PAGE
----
The road map of Alzheimer’s disease is not all downhill.  Yes, the outcome is known, the person afflicted will die, AND the road definitely has high points that reflect the discoveries, rediscoveries, and general outpouring of love and nurturing that can occur in families faced with the restrictions the disease presents for us.  The mural has many colors and many sides. As John Zeisel, Ph.D., states in his sensitive book I’m Still Here, “The skills and capacities of people living with Alzheimer’s that don’t diminish over time, or do so more slowly, provide windows for connections and communication.  Through those windows lie opportunities to establish and build new and vibrant relationships that can sustain us and them over time, supporting both care and well-being.” As the disease progresses (dementias in general, Alzheimer’s specifically), there are numerous changes affecting each family member, the family system, and the larger picture involving the professional community and care interventions.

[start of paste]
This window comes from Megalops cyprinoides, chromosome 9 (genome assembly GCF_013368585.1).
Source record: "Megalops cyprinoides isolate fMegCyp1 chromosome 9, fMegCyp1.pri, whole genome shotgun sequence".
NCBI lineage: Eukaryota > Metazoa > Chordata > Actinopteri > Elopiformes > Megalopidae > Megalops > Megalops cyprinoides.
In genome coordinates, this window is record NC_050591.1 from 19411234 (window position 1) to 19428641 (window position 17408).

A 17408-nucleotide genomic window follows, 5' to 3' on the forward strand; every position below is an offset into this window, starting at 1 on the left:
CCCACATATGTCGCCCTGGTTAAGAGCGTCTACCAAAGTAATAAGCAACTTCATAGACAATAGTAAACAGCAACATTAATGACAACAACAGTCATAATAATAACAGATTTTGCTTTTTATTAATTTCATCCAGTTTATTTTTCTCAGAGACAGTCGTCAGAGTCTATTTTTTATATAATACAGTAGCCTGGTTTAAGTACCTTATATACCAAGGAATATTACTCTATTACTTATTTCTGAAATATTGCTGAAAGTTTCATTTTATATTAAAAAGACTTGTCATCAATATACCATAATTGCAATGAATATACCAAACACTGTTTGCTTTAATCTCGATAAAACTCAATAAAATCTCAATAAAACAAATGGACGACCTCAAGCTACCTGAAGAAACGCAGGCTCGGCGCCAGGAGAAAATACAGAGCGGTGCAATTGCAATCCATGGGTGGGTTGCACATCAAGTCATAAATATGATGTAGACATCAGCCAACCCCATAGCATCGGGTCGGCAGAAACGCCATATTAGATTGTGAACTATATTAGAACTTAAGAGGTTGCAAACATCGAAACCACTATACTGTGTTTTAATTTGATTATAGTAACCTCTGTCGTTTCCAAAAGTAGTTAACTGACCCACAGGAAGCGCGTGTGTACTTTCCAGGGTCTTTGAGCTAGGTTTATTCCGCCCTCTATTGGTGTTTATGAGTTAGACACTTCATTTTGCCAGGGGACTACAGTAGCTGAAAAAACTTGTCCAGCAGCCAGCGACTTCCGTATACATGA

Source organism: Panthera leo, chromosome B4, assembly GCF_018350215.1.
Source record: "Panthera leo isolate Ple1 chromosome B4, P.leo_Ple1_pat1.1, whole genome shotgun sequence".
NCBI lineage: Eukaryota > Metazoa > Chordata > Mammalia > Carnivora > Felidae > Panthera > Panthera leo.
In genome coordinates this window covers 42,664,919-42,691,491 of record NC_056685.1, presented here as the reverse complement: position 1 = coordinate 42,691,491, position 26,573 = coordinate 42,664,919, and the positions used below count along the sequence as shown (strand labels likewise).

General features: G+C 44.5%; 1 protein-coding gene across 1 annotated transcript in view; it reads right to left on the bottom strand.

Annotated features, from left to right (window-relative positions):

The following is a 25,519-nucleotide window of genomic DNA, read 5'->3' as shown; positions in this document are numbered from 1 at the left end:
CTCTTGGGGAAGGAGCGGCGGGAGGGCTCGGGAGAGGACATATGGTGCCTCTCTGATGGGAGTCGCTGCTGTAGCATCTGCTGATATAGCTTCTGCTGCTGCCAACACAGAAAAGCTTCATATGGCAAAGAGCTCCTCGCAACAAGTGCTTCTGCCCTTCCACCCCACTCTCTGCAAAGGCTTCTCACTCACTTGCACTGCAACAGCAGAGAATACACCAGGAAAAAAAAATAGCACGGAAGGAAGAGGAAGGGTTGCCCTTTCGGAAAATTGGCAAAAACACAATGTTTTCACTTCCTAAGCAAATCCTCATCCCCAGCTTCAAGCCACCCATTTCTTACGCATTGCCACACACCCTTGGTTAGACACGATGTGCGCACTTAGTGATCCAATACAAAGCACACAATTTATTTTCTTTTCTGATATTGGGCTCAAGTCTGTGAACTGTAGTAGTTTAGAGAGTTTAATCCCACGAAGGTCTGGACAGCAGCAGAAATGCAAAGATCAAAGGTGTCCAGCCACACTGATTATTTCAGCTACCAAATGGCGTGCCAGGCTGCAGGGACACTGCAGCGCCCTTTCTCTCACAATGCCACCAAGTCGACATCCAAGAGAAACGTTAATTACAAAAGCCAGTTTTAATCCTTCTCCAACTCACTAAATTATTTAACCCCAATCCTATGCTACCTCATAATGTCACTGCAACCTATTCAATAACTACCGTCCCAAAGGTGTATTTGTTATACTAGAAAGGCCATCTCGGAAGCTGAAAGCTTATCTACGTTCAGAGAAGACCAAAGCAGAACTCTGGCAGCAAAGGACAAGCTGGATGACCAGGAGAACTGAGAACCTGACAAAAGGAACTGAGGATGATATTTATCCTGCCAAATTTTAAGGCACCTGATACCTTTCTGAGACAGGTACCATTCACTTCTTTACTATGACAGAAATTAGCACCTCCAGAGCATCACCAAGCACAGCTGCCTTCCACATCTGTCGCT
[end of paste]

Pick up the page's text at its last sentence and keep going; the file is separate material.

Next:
My sincere hope is that you are able to use this book as a stimulus to develop your own effective personal plan.  Aim to maintain the integrity of the person affected with Alzheimer’s, while providing the love, understanding, and care that you and all family members deserve.

Notes From Dr. Gelber

In this, the initial blog by Dr. Gelber, he introduces the reader to Alzheimer’s disease and how this dreadful disease affects family members’ interactions and care.  Be on the lookout for additional excerpts from Dr. Gelber’s new book.